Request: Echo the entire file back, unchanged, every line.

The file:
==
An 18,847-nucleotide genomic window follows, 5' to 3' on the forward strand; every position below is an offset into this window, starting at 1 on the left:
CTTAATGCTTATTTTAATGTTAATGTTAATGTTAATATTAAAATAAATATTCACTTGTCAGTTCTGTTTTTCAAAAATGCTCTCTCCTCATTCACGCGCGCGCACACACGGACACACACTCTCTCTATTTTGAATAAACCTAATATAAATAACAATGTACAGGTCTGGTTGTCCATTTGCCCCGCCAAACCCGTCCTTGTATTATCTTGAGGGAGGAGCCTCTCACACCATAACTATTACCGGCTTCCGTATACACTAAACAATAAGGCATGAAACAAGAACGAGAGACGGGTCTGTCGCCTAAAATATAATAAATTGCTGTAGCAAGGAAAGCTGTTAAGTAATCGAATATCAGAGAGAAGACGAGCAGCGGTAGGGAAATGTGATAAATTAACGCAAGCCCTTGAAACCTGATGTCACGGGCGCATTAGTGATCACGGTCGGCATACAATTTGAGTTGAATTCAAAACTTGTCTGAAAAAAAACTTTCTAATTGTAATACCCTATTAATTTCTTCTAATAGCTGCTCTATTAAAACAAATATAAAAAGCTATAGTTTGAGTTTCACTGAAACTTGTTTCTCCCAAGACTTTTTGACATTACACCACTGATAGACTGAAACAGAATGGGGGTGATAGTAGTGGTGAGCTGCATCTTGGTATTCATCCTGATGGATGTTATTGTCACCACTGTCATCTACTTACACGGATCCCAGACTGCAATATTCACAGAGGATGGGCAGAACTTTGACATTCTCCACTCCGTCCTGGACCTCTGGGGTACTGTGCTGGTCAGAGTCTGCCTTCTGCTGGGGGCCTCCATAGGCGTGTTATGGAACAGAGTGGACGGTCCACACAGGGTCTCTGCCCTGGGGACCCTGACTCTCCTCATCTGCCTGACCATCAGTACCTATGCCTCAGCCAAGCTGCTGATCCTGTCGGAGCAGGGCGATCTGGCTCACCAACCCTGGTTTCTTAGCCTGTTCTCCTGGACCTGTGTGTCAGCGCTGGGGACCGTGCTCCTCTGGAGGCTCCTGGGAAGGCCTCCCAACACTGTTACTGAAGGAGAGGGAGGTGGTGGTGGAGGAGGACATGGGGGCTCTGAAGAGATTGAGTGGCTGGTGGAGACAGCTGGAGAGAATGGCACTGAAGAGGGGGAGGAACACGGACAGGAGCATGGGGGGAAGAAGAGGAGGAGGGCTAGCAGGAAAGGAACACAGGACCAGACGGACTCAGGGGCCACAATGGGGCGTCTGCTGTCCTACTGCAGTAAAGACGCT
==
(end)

An 18,847-nucleotide genomic window follows, 5' to 3' on the forward strand; every position below is an offset into this window, starting at 1 on the left:
CTTAATGCTTATTTTAATGTTAATGTTAATGTTAATATTAAAATAAATATTCACTTGTCAGTTCTGTTTTTCAAAAATGCTCTCTCCTCATTCACGCGCGCGCACACACGGACACACACTCTCTCTATTTTGAATAAACCTAATATAAATAACAATGTACAGGTCTGGTTGTCCATTTGCCCCGCCAAACCCGTCCTTGTATTATCTTGAGGGAGGAGCCTCTCACACCATAACTATTACCGGCTTCCGTATACACTAAACAATAAGGCATGAAACAAGAACGAGAGACGGGTCTGTCGCCTAAAATATAATAAATTGCTGTAGCAAGGAAAGCTGTTAAGTAATCGAATATCAGAGAGAAGACGAGCAGCGGTAGGGAAATGTGATAAATTAACGCAAGCCCTTGAAACCTGATGTCACGGGCGCATTAGTGATCACGGTCGGCATACAATTTGAGTTGAATTCAAAACTTGTCTGAAAAAAAACTTTCTAATTGTAATACCCTATTAATTTCTTCTAATAGCTGCTCTATTAAAACAAATATAAAAAGCTATAGTTTGAGTTTCACTGAAACTTGTTTCTCCCAAGACTTTTTGACATTACACCACTGATAGACTGAAACAGAATGGGGGTGATAGTAGTGGTGAGCTGCATCTTGGTATTCATCCTGATGGATGTTATTGTCACCACTGTCATCTACTTACACGGATCCCAGACTGCAATATTCACAGAGGATGGGCAGAACTTTGACATTCTCCACTCCGTCCTGGACCTCTGGGGTACTGTGCTGGTCAGAGTCTGCCTTCTGCTGGGGGCCTCCATAGGCGTGTTATGGAACAGAGTGGACGGTCCACACAGGGTCTCTGCCCTGGGGACCCTGACTCTCCTCATCTGCCTGACCATCAGTACCTATGCCTCAGCCAAGCTGCTGATCCTGTCGGAGCAGGGCGATCTGGCTCACCAACCCTGGTTTCTTAGCCTGTTCTCCTGGACCTGTGTGTCAGCGCTGGGGACCGTGCTCCTCTGGAGGCTCCTGGGAAGGCCTCCCAACACTGTTACTGAAGGAGAGGGAGGTGGTGGTGGAGGAGGACATGGGGGCTCTGAAGAGATTGAGTGGCTGGTGGAGACAGCTGGAGAGAATGGCACTGAAGAGGGGGAGGAACACGGACAGGAGCATGGGGGGAAGAAGAGGAGGAGGGCTAGCAGGAAAGGAACACAGGACCAGACGGACTCAGGGGCCACAATGGGGCGTCTGCTGTCCTACTGCAGTAAAGACGCT